For administration to humans, the daily dosage level of the agent may be in single or divided doses. For systemic administration the daily dose as employed for adult human treatment it will range from 0.1-100 mg/Kg body weight, such as 5-60 mg/Kg body weight, which may be administered in 1 to 4 daily doses, for example, depending on the route of administration and the condition of the patient. When the composition comprises dosage units, each unit will preferably contain 100 mg to 1 g of active ingredient. The duration of treatment will be dictated by the rate of response rather than by arbitrary numbers of days.
In one embodiment the treatment regime is continued for 1, 2, 3, 4, 5, 6, 7, 8, 9, 10, 11, 12, 13, 14, 15, 16, 17, 18, 19, 20, 21 or more days.
Paragraph 1. Also provided is an in vitro method of screening for an inhibitor of VGF activity comprising the steps of: running an assay to determine the strength of competitive and/or non-competitive binding of a potential inhibitor to the receptor gC1qR, and selecting inhibitors showing affinity for the receptor gC1qR.
Paragraph 2. In one embodiment there is provided a method according to paragraph 1 further comprising the step of: running an assay to determine the inhibition of binding of VGF to the receptor gC1qR by the potential inhibitor.
Paragraph 3. In one embodiment there is provided a method according to paragraph 1 or 2 comprising the step of: running an assay to determine the inhibition of binding of any peptide derived from the entire peptide sequence encoded by the vgf gene to the receptor gC1qR by the potential inhibitor.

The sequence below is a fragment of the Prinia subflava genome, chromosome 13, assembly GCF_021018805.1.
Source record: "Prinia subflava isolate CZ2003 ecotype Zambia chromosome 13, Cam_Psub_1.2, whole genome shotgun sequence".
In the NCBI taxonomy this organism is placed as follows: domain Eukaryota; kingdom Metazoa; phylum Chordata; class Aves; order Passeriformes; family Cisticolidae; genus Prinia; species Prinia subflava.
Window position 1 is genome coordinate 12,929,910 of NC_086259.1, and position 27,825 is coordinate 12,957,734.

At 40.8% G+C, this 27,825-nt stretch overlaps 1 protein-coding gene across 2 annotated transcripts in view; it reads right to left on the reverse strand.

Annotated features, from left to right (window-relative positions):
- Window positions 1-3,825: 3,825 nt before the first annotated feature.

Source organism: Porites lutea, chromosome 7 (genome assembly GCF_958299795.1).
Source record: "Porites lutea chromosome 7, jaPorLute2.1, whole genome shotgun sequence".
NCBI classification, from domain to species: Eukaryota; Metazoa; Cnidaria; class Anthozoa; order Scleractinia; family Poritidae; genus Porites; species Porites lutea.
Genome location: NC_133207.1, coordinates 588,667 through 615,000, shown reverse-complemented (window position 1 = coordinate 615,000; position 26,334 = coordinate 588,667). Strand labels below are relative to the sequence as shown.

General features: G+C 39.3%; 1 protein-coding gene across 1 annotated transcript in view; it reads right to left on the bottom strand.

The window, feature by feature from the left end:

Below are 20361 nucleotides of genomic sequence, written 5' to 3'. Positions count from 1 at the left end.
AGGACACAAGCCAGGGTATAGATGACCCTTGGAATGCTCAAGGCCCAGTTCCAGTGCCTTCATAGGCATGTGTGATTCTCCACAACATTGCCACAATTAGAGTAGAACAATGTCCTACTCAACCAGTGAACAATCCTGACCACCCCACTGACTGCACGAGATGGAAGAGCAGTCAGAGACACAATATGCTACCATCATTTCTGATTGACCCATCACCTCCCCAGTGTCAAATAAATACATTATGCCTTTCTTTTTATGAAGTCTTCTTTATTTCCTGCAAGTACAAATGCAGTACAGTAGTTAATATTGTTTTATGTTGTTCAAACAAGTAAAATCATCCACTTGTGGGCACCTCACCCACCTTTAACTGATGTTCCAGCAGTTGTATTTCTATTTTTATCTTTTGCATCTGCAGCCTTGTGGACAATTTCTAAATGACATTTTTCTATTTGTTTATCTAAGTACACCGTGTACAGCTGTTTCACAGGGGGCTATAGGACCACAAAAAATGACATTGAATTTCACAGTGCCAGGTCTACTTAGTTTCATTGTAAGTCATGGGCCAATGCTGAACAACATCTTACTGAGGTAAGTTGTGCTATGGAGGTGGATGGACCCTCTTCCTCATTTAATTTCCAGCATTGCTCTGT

Paragraph 4. In one embodiment there is provided a method according to paragraph 3 comprising the step of: running an assay to determine the inhibition of binding of TLQP-21 to the receptor gC1qR by the potential inhibitor.
The method according to paragraphs 1 to 4 may also or alternatively be based on detecting the inhibition of biological signaling after the binding of VGF or a peptide of the type TLQP-21 to the receptor gC1qR.
Paragraph 5. In one embodiment there is provided method according to any one of paragraphs 1 to 4 wherein the inhibitor is an antibody or binding fragment thereof, such as an antibody.
Paragraph 6. In one embodiment there is provided method according to any one of claims 1 to 4, wherein the inhibitor is a peptide or polypeptide.
Paragraph 7. In one embodiment there is provided a method according to any one of claims 1 to 4, wherein the inhibitor is a chemical agent.
Paragraph 8. In one embodiment there is provided a method according to any of the preceding numbered paragraphs for identifying an inhibitor useful in therapy, preferably for the treatment of pain, for example, wherein the pain is neuropathic pain, preferably selected from the group comprising neuropathic pain associated with nerve injury or damage, postherpetic neuropathy, neuropathic pain associated with HIV/AIDS, neuropathic pain associated with diabetic neuropathy, neuropathic pain associated with fibromyalgia, neuropathic pain associated with alcohol neuropathy, neuropathic pain associated with an amputation, neuropathic pain associated with facial nerve problems such as Bell's Palsy, neuropathic pain associated with cancer and neuropathic pain associated with multiple sclerosis.
Paragraph 9. Also provided is an in vitro method of screening for an inhibitor of VGF mediated activity for use in the treatment of pain, in particular neuropathic pain, comprising the step of measuring the modulation (such as inhibition) of signaling through the receptor gC1q-R or binding thereto by a test agent, for example where the method comprises determining if the agent binds the receptor gC1q-R.